Wednesday, August 24, 2011

YOU Seem To Be Doing a Good Job

Because we've reached one of those milestone anniversaries (the kind where most people have a party or go on a cruise or some big vacation to Hawaii or Europe) Gary and I went to APT last weekend. We attended a "Bard Talks" discussion on poetry, led by dear, wonderful David Daniel. (That was beyond awesome!!) Then we saw The Tempest. (That was okay.) Turns out that it was a teacher-appreciation night, and the theatre was packed.

So, the next morning at the bed & breakfast, Gary and I are, naturally, the oddballs. The homeschoolers in a dining room full of very nice teachers. "So how long have you been doing this?" "Why did you decide to homeschool?" "I just don't think many people have the ability to teach high-school chemistry and calculus." (Amazingly, now that I'm thinking back on it, the Socialization Question did not arise once all weekend. Bizarre!)

And of course there was the perennial, "YOU seem to be doing a good job of this. But not everybody can." There are many good responses to that statement, and Gary gave one. But something crossed my mind that hadn't before. What if we had turned the tables? "Well, YOU seem to be doing a good job in your position of teaching, but what about all those other teachers who don't care as much? Who don't teach the material and ensure kids comprehend it? Who allow kids to be bored by history? Who don't know how to identify the subject and verb in a simple sentence? Who choose reading material that is intentionally provocative and offensive to some parents? Who take a couple of weeks' vacation on school-days instead of going to Florida when school is out of session?"

I'm not saying that everyone who claims to be a homeschooler does an outstanding job. But neither will I assent to the claim that all teachers in conventional schools are doing a good job. Who should be judging whom? And is the failure rate among homeschoolers anywhere near the failure rate in conventional schools?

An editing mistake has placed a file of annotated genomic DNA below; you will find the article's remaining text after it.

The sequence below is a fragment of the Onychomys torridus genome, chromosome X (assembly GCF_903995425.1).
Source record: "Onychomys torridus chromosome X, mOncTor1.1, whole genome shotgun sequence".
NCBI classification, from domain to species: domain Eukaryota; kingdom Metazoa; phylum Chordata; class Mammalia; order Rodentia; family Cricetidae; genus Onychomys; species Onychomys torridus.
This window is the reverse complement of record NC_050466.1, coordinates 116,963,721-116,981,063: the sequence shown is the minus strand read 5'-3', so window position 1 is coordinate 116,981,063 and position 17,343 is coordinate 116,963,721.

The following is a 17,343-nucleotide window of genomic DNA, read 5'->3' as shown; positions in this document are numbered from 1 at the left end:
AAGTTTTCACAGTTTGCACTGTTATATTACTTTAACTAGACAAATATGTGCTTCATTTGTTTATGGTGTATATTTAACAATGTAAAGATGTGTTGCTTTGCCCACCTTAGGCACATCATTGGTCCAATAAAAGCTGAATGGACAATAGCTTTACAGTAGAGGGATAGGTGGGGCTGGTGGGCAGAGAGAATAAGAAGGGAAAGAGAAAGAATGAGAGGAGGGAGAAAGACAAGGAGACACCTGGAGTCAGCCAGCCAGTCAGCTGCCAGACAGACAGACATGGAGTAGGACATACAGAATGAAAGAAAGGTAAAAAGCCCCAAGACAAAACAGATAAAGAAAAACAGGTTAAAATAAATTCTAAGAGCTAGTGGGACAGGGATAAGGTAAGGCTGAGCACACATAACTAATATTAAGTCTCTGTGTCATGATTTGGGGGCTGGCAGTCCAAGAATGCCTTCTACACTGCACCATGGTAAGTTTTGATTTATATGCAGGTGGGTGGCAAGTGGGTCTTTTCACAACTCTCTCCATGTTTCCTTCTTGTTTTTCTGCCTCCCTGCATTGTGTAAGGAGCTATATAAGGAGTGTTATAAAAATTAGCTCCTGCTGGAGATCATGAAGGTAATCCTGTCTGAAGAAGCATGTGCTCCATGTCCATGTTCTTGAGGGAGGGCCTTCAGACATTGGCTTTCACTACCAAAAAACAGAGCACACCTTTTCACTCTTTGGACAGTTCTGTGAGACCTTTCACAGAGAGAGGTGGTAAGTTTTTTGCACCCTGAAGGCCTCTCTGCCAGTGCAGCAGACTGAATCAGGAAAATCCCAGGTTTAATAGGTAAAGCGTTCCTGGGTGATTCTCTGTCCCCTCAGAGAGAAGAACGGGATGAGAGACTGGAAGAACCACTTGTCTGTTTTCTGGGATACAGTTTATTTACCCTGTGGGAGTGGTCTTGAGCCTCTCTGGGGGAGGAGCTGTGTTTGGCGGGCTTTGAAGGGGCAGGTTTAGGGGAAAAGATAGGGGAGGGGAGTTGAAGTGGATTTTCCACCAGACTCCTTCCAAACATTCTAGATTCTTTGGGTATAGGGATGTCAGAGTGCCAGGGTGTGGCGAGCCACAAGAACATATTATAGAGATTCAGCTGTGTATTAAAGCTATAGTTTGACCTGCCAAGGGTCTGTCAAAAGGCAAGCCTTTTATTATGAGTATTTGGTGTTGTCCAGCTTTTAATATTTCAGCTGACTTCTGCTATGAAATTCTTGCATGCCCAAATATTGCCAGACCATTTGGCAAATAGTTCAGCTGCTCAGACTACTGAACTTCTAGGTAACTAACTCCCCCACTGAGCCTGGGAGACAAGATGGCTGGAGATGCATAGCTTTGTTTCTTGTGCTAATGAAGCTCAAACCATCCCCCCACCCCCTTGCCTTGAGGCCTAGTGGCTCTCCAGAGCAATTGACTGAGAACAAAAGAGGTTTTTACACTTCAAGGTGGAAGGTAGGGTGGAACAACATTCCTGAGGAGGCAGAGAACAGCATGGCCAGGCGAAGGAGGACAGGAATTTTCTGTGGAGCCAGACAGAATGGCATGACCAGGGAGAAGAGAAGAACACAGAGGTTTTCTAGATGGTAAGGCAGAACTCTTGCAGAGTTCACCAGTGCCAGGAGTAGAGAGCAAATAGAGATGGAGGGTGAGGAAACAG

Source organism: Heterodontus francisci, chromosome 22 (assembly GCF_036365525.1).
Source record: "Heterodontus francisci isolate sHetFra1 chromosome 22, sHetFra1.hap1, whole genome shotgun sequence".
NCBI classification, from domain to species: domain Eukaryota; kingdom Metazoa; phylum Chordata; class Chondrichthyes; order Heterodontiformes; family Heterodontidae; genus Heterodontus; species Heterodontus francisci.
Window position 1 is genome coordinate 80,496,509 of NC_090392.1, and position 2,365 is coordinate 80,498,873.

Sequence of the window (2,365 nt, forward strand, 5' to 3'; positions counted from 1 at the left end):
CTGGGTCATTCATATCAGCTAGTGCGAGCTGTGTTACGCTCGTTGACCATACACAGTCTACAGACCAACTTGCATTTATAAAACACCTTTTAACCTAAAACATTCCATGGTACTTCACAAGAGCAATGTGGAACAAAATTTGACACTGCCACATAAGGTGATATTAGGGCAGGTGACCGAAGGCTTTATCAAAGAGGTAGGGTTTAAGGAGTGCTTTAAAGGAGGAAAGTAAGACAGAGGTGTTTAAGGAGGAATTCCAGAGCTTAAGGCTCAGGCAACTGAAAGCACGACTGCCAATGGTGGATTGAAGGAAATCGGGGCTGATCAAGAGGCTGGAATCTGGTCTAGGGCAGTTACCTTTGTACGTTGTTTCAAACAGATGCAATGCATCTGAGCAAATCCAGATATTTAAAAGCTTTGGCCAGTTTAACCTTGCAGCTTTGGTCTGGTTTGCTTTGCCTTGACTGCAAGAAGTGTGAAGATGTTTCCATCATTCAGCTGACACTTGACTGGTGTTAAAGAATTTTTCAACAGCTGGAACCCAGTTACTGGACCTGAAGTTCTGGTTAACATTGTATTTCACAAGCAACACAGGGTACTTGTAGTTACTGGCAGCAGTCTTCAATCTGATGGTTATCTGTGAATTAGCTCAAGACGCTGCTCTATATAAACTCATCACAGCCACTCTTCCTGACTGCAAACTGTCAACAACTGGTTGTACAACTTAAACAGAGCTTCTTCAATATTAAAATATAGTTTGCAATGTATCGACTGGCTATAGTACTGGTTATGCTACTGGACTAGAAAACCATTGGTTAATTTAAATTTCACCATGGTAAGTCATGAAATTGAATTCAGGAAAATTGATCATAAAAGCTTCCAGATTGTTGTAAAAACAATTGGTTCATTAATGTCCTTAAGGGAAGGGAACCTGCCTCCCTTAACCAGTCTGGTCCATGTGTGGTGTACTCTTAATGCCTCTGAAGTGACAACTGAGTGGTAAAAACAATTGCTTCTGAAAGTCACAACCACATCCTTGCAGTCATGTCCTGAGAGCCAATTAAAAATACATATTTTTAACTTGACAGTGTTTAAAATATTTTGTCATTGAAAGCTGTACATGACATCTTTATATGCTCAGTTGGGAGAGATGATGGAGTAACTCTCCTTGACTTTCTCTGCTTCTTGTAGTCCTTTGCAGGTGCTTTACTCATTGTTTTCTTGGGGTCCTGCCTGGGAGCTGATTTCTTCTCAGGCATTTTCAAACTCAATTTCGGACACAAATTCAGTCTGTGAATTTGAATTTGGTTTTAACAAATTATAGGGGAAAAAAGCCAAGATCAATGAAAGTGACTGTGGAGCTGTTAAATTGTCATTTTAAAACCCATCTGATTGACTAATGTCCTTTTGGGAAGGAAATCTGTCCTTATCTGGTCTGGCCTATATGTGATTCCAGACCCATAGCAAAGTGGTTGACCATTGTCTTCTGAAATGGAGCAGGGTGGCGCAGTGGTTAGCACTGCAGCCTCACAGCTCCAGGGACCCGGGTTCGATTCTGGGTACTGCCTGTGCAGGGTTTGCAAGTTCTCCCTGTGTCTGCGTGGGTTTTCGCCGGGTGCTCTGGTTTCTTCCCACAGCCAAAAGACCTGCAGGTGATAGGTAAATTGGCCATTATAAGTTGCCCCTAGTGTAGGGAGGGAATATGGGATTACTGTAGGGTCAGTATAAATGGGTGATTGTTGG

1. You are reminding me of a conversation of great hilarity I had with a young lady of the public school variety who is able to laugh at the audacity of these questions. So we made up public school questions and giggled. Fond memory for me.

  2. I had almost the same conversation today at the orthodontist. The appointment scheduler said something about our needing an after school appointment and I said that wouldn't be necessary because we home school so of course it went from there. It was the usual "I could never do that" and "How do you know they're getting what they need and that they're really learning if you don't have the training?" I didn't tell her that I do have the so-called training. What I said was that I can't say for sure that they're getting everything they "need." But putting them in school would not give me any more security regarding that question because there are all kinds of kids in public schools who are not learning even with the guidance of certified teachers. I told her at least with my kids at home I have some knowledge of WHAT they are doing and I have some influence over it and I maintain ultimate responsibility for it, which is important to me. And then she took it from there and said that yeah, at least I know my kids are safe, unlike the kids in public schools these days. The socialization question did not come up in this conversation either. It was all about the academic side. She seemed surprised when I said my high school kids pretty much teach themselves and said "You have good kids. A lot of the kids in school won't listen to their parents." Nor their teachers. And that frankly is a different issue from the education one.